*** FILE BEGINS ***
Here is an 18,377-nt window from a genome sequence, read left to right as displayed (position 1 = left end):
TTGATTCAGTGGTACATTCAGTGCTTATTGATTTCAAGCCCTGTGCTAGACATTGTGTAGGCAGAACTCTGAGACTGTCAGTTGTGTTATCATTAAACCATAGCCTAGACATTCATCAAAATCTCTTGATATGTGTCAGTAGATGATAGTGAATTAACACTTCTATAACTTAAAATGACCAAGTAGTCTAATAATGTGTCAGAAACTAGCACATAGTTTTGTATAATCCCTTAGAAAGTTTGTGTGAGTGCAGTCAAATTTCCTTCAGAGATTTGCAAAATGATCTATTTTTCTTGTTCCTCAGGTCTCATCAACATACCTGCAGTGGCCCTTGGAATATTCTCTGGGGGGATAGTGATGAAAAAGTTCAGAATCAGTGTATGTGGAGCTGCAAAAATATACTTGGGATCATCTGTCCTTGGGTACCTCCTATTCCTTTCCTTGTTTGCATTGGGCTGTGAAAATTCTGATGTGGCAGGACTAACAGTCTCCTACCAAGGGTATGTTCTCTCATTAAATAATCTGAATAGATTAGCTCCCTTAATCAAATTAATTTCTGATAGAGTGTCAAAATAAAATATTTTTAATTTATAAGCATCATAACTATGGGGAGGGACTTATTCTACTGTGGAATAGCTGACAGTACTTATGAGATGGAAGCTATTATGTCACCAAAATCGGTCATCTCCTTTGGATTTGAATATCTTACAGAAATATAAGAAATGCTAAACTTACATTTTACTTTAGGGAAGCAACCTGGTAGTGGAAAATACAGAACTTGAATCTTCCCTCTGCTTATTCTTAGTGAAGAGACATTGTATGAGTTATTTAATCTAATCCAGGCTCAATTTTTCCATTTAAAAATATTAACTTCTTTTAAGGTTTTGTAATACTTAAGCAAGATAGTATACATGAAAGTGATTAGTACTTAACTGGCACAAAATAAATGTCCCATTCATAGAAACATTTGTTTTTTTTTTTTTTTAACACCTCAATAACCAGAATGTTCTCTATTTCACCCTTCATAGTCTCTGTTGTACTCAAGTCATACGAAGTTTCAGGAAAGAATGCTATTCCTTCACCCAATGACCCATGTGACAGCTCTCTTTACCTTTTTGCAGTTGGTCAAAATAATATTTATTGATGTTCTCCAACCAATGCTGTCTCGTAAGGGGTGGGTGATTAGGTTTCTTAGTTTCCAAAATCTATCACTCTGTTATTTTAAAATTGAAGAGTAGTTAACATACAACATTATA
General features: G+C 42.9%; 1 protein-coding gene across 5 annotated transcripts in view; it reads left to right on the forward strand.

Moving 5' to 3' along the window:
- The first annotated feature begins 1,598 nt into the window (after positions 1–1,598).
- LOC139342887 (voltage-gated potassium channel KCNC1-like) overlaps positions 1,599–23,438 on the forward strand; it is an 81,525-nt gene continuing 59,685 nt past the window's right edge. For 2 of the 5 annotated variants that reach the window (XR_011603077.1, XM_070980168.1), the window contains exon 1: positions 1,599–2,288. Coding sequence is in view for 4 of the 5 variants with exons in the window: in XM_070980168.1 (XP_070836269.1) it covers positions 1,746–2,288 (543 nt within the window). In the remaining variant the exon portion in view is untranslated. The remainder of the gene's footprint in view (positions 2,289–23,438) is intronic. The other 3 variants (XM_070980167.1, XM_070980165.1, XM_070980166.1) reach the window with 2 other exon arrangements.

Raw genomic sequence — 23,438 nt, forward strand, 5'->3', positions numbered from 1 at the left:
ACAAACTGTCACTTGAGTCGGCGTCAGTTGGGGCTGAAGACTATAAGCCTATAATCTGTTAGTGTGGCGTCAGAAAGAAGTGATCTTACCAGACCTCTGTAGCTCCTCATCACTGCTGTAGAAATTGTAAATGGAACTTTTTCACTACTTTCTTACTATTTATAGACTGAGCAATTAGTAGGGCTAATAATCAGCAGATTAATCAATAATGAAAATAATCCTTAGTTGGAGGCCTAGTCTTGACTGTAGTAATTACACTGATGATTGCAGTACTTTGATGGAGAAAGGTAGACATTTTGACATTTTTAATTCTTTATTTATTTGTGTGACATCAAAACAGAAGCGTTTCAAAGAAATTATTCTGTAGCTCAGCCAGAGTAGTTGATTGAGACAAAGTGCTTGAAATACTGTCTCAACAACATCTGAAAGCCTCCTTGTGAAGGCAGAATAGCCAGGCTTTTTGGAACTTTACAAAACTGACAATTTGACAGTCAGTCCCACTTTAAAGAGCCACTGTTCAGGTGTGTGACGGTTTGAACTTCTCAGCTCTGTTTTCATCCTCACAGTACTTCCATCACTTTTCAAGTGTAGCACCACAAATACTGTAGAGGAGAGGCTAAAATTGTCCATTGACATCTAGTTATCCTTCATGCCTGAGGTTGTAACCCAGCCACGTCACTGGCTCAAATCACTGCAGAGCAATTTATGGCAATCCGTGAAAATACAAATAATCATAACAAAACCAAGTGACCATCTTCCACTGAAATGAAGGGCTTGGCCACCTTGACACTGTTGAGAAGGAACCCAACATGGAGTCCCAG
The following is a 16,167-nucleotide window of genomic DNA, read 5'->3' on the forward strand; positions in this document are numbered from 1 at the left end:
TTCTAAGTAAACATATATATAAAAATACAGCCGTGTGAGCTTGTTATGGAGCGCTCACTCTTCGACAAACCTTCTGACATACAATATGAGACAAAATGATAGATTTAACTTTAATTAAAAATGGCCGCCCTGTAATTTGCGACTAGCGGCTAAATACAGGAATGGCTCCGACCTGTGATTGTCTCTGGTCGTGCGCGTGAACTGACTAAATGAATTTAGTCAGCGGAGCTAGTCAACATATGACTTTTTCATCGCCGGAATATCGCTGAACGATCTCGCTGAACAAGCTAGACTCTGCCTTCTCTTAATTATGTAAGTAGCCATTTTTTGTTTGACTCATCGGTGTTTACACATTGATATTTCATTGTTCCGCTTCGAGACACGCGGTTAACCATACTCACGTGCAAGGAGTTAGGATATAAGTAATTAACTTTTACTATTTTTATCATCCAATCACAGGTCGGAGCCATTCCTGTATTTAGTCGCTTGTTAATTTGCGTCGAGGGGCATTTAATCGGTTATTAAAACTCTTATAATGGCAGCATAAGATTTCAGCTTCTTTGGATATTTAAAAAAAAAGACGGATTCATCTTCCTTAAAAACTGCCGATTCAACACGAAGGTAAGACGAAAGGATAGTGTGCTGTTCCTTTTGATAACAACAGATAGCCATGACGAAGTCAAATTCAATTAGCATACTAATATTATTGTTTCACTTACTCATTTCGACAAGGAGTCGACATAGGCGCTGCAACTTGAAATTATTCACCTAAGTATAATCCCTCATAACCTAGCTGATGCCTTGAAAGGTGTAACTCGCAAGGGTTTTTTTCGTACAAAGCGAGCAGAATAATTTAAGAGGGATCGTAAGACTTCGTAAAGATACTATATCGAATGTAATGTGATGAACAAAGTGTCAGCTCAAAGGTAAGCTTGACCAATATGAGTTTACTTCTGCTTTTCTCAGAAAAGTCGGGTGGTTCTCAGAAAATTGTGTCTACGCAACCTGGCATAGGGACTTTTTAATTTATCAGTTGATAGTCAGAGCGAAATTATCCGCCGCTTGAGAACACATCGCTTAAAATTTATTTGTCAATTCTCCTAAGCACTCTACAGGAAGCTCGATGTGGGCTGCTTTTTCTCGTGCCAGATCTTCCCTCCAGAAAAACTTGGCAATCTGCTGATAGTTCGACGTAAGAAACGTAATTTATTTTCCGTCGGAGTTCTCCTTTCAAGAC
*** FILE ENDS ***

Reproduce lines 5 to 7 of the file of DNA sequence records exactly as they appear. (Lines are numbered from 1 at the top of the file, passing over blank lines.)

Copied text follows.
- The first annotated feature begins 1,598 nt into the window (after positions 1–1,598).
- LOC139342887 (voltage-gated potassium channel KCNC1-like) overlaps positions 1,599–23,438 on the forward strand; it is an 81,525-nt gene continuing 59,685 nt past the window's right edge. For 2 of the 5 annotated variants that reach the window (XR_011603077.1, XM_070980168.1), the window contains exon 1: positions 1,599–2,288. Coding sequence is in view for 4 of the 5 variants with exons in the window: in XM_070980168.1 (XP_070836269.1) it covers positions 1,746–2,288 (543 nt within the window). In the remaining variant the exon portion in view is untranslated. The remainder of the gene's footprint in view (positions 2,289–23,438) is intronic. The other 3 variants (XM_070980167.1, XM_070980165.1, XM_070980166.1) reach the window with 2 other exon arrangements.

Raw genomic sequence — 23,438 nt, forward strand, 5'->3', positions numbered from 1 at the left: